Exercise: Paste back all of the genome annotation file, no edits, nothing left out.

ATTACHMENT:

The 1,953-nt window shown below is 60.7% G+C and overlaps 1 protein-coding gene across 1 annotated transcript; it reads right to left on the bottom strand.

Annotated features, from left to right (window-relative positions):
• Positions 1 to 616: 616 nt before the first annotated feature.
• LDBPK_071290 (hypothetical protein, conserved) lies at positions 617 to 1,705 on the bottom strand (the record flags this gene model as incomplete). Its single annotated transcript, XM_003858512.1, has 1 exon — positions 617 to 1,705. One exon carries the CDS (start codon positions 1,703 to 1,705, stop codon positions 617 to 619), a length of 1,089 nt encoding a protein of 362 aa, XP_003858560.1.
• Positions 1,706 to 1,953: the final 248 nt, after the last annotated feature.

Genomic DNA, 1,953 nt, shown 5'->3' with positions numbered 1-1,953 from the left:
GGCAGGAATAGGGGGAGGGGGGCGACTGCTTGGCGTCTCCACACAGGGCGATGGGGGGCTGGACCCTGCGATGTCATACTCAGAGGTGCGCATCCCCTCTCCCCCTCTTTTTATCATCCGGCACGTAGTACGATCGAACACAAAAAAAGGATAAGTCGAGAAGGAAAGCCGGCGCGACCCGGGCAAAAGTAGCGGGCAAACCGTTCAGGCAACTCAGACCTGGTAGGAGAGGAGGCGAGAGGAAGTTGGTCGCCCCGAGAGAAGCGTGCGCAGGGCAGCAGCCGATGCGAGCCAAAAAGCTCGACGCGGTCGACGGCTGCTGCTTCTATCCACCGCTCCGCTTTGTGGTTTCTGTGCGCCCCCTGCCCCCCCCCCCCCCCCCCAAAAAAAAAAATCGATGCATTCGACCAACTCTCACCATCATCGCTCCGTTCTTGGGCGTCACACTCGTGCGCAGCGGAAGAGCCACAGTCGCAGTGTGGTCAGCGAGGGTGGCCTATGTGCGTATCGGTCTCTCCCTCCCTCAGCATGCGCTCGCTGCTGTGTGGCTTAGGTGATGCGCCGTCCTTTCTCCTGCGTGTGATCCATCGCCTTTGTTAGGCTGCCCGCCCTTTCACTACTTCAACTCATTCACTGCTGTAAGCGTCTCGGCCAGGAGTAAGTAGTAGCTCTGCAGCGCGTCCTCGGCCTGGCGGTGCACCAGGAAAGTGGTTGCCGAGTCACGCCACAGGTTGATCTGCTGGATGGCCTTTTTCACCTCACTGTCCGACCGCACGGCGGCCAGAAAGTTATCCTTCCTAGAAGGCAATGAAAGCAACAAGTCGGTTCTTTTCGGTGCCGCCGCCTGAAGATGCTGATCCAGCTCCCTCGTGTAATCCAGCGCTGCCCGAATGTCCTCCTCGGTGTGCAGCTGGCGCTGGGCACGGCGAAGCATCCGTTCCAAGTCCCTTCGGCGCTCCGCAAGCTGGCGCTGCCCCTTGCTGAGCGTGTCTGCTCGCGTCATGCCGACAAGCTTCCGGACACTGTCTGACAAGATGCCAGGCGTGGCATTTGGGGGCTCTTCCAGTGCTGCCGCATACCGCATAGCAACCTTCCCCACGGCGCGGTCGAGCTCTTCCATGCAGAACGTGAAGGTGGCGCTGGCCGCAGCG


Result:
The 1,953-nt window shown below is 60.7% G+C and overlaps 1 protein-coding gene across 1 annotated transcript; it reads right to left on the bottom strand.

Annotated features, from left to right (window-relative positions):
• Positions 1 to 616: 616 nt before the first annotated feature.
• LDBPK_071290 (hypothetical protein, conserved) lies at positions 617 to 1,705 on the bottom strand (the record flags this gene model as incomplete). Its single annotated transcript, XM_003858512.1, has 1 exon — positions 617 to 1,705. One exon carries the CDS (start codon positions 1,703 to 1,705, stop codon positions 617 to 619), a length of 1,089 nt encoding a protein of 362 aa, XP_003858560.1.
• Positions 1,706 to 1,953: the final 248 nt, after the last annotated feature.

Genomic DNA, 1,953 nt, shown 5'->3' with positions numbered 1-1,953 from the left:
GGCAGGAATAGGGGGAGGGGGGCGACTGCTTGGCGTCTCCACACAGGGCGATGGGGGGCTGGACCCTGCGATGTCATACTCAGAGGTGCGCATCCCCTCTCCCCCTCTTTTTATCATCCGGCACGTAGTACGATCGAACACAAAAAAAGGATAAGTCGAGAAGGAAAGCCGGCGCGACCCGGGCAAAAGTAGCGGGCAAACCGTTCAGGCAACTCAGACCTGGTAGGAGAGGAGGCGAGAGGAAGTTGGTCGCCCCGAGAGAAGCGTGCGCAGGGCAGCAGCCGATGCGAGCCAAAAAGCTCGACGCGGTCGACGGCTGCTGCTTCTATCCACCGCTCCGCTTTGTGGTTTCTGTGCGCCCCCTGCCCCCCCCCCCCCCCCCCAAAAAAAAAAATCGATGCATTCGACCAACTCTCACCATCATCGCTCCGTTCTTGGGCGTCACACTCGTGCGCAGCGGAAGAGCCACAGTCGCAGTGTGGTCAGCGAGGGTGGCCTATGTGCGTATCGGTCTCTCCCTCCCTCAGCATGCGCTCGCTGCTGTGTGGCTTAGGTGATGCGCCGTCCTTTCTCCTGCGTGTGATCCATCGCCTTTGTTAGGCTGCCCGCCCTTTCACTACTTCAACTCATTCACTGCTGTAAGCGTCTCGGCCAGGAGTAAGTAGTAGCTCTGCAGCGCGTCCTCGGCCTGGCGGTGCACCAGGAAAGTGGTTGCCGAGTCACGCCACAGGTTGATCTGCTGGATGGCCTTTTTCACCTCACTGTCCGACCGCACGGCGGCCAGAAAGTTATCCTTCCTAGAAGGCAATGAAAGCAACAAGTCGGTTCTTTTCGGTGCCGCCGCCTGAAGATGCTGATCCAGCTCCCTCGTGTAATCCAGCGCTGCCCGAATGTCCTCCTCGGTGTGCAGCTGGCGCTGGGCACGGCGAAGCATCCGTTCCAAGTCCCTTCGGCGCTCCGCAAGCTGGCGCTGCCCCTTGCTGAGCGTGTCTGCTCGCGTCATGCCGACAAGCTTCCGGACACTGTCTGACAAGATGCCAGGCGTGGCATTTGGGGGCTCTTCCAGTGCTGCCGCATACCGCATAGCAACCTTCCCCACGGCGCGGTCGAGCTCTTCCATGCAGAACGTGAAGGTGGCGCTGGCCGCAGCG